Lefty dominated the field this week at the Pebble Beach National Pro-Am, cruising to a four-stroke victory over fellow southpaw Mike Weir despite scoring a final round one-over par 73. Mickelson’s victory was his second consecutive PGA tour win in as many weeks and, despite the fact that Tiger was not in either field, these victories are sending a strong message to the rest of the world that Mickelson is not quite ready to fade back into oblivion.
While Tiger’s focus has seemed foggy since the start of his relationship with his current wife, Mickelson’s gorgeous wife and adorable children do not seem to be hurting his golf game at all. He has now been listed on the winner’s check 25 times in his PGA Tour career and has earned over $2 million in earnings after only a month of competition in 2005. With an average of 5.5 birdies per round, Lefty is more than a birdie per round above his average of the previous four years.
Although most people acknowledge Mickelson as one of the best players in the world, I don’t think they truly realize the magnitude of his greatness. He’s not just a great player; he’s one of the greatest of all time. In the 21st century, Mickelson has earned over $4 million every year except 2003. Since 1996, he has finished second on the money list four times, third once and is first this year; he only finished outside the top 14 once, and only outside the top 10 three times. He is third on the career earnings list, behind only Tiger and Vijay Singh, with 20 percent more than even Ernie Els. This guy is a golf legend, someone who, when he’s done, will have been at the top of the golf world for as long as anyone in history.
I don’t care if he only has one major championship to his name. He is consistently near the top of the leaderboard in every tournament he plays. He’s had more than 10 top-10 finishes four of the past five years and is well on his way this year.
People used to compare Mickelson to Karl Malone and Dan Marino. Now they should be comparing him to Michael Jordan, Wayne Gretzky, and Tiger Woods.
I feel like I’ve been neglecting the NBA lately. With so much excitement in other sports, my beloved Celtics have been playing second or even third fiddle. If I planned to be at Amherst for another two or three years, I’d most definitely petition to get Fox Sports New England (home of the Celtics) on our school cable system. Right now, it’s just too difficult to trek across campus to watch 7 p.m. tip-offs.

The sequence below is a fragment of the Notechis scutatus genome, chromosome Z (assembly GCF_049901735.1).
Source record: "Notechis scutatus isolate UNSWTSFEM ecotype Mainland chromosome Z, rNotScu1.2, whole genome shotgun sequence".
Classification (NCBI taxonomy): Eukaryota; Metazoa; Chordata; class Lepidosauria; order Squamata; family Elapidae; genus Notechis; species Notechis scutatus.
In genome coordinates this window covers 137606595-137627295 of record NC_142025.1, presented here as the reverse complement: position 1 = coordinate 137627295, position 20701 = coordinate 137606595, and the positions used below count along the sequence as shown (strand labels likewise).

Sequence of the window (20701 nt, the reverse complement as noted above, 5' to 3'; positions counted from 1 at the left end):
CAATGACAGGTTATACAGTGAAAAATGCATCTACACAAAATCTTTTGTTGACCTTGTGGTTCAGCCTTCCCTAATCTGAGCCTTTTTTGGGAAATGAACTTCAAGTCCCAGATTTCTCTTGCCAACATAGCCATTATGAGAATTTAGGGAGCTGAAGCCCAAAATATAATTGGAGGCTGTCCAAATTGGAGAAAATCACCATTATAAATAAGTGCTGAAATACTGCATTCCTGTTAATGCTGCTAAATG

If the Cs continue their torrid play (yes .500 ball is torrid), I might be forced to start trekking to dorms that get town cable more and more often. Here I was thinking that once the Red Sox season was over I’d get more work done. Then the Patriots decided to win the Super Bowl. Now the Celtics are in first place. I can’t tell if I’m being punished or rewarded!
On to the real analysis. You aren’t the only one who realizes I haven’t said much of anything yet this week.
Let’s talk about home court advantage. The Celtics are 18-9 at home and 8-17 on the road. I never quite understood why home court makes such a large difference in the NBA. There’s no weather to contend with, and all the baskets are the same height. What’s the big deal about playing at home then? It’s not like the FleetCenter (or whatever it’s called this week) is sold out for every game, and not one Celtics’ player is originally from Boston. But for some reason, Paul Pierce and company love playing at home.
I’ve been saying for a long time that although Pierce is a perennial all-star and clearly the best player on the Celtics roster, he should not be scoring 25 points per game. He scored that much early in his career because he and Antoine were the only scorers on the team, not because he is that prolific of a scorer. This year, Pierce is taking four fewer shots per game than last year and his average is still within a point of last year’s clip. His field-goal and three-point percentages and free throws are up, which to me signals better shot selection and more aggressive takes to the basket.
Pierce’s most important statistical difference this year is his turnovers, which are down to 2.9 after being almost four per game last year. With the arrival of Gary Payton, the ball is not in Pierce’s hands as much, but it’s in his hands in better situations for him to make things happen. He’s not looked at to create his own shots or take over games by himself, especially with Ricky Davis’ emergence as a bonafide number-two scorer and candidate for Sixth Man of the Year.
The two guys who have made the biggest difference, however, are Raef LaFrenz and Payton. LaFrenz, who missed almost all of last season after knee surgery, was the butt of many Danny Ainge jokes last year but has proved to be invaluable in the first half of the season. In only 28 minutes per game, the big lefty (do you notice a left-handed theme this week?) is averaging 11.5 points and 7.5 rebounds per game on 50 percent shooting. Payton, who will probably be traded before the season is over, has been a great veteran presence on the young Celtics team which includes seven players born in the 1980s and only one player over 30 years old.
If Payton is traded, look for the Celtics to acquire expiring contracts and draft picks. With a nucleus of Paul Pierce, Ricky Davis, Al Jefferson, Tony Allen, Raef LaFrenz and Mark Blount, the Celtics are one good young point guard away from contending in the Eastern Conference for the next five years. They will finally have some cap flexibility after the Rick Pitino era, and with new local owners willing to spend more to return to greatness, don’t be surprised if the Celtics are back on the basketball map as soon as next season. Don’t get me wrong; I’d love to see them win the Atlantic Division this season, but anything more than 30 wins this year (they have 26 already) has got to be considered a coup.